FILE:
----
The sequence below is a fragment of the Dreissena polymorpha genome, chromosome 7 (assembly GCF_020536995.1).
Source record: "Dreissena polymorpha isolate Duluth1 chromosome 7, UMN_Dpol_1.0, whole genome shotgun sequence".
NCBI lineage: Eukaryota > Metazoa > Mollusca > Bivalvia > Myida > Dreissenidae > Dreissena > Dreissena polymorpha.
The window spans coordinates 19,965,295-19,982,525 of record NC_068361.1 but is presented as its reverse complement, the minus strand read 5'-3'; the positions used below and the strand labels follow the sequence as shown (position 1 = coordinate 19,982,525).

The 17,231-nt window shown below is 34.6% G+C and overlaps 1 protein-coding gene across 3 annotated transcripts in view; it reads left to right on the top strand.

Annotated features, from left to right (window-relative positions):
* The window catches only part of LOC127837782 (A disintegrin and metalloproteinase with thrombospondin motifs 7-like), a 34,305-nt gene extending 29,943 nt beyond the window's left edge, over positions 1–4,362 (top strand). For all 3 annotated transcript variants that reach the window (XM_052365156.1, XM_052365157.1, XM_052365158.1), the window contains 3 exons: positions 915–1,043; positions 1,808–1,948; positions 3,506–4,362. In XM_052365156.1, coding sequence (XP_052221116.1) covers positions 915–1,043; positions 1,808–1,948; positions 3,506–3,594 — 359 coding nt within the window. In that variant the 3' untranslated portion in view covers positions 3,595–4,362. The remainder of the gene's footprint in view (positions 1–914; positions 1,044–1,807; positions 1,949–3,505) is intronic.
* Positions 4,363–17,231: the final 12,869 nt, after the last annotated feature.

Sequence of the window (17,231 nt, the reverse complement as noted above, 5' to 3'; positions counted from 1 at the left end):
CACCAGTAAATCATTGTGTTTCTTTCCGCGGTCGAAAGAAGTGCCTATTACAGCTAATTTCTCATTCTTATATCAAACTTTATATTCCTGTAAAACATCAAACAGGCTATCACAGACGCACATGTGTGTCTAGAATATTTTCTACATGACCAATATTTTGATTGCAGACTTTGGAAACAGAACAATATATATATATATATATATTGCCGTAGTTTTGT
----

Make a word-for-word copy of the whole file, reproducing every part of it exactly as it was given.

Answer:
The sequence below is a fragment of the Dreissena polymorpha genome, chromosome 7 (assembly GCF_020536995.1).
Source record: "Dreissena polymorpha isolate Duluth1 chromosome 7, UMN_Dpol_1.0, whole genome shotgun sequence".
NCBI lineage: Eukaryota > Metazoa > Mollusca > Bivalvia > Myida > Dreissenidae > Dreissena > Dreissena polymorpha.
The window spans coordinates 19,965,295-19,982,525 of record NC_068361.1 but is presented as its reverse complement, the minus strand read 5'-3'; the positions used below and the strand labels follow the sequence as shown (position 1 = coordinate 19,982,525).

The 17,231-nt window shown below is 34.6% G+C and overlaps 1 protein-coding gene across 3 annotated transcripts in view; it reads left to right on the top strand.

Annotated features, from left to right (window-relative positions):
* The window catches only part of LOC127837782 (A disintegrin and metalloproteinase with thrombospondin motifs 7-like), a 34,305-nt gene extending 29,943 nt beyond the window's left edge, over positions 1–4,362 (top strand). For all 3 annotated transcript variants that reach the window (XM_052365156.1, XM_052365157.1, XM_052365158.1), the window contains 3 exons: positions 915–1,043; positions 1,808–1,948; positions 3,506–4,362. In XM_052365156.1, coding sequence (XP_052221116.1) covers positions 915–1,043; positions 1,808–1,948; positions 3,506–3,594 — 359 coding nt within the window. In that variant the 3' untranslated portion in view covers positions 3,595–4,362. The remainder of the gene's footprint in view (positions 1–914; positions 1,044–1,807; positions 1,949–3,505) is intronic.
* Positions 4,363–17,231: the final 12,869 nt, after the last annotated feature.

Sequence of the window (17,231 nt, the reverse complement as noted above, 5' to 3'; positions counted from 1 at the left end):
CACCAGTAAATCATTGTGTTTCTTTCCGCGGTCGAAAGAAGTGCCTATTACAGCTAATTTCTCATTCTTATATCAAACTTTATATTCCTGTAAAACATCAAACAGGCTATCACAGACGCACATGTGTGTCTAGAATATTTTCTACATGACCAATATTTTGATTGCAGACTTTGGAAACAGAACAATATATATATATATATATATTGCCGTAGTTTTGT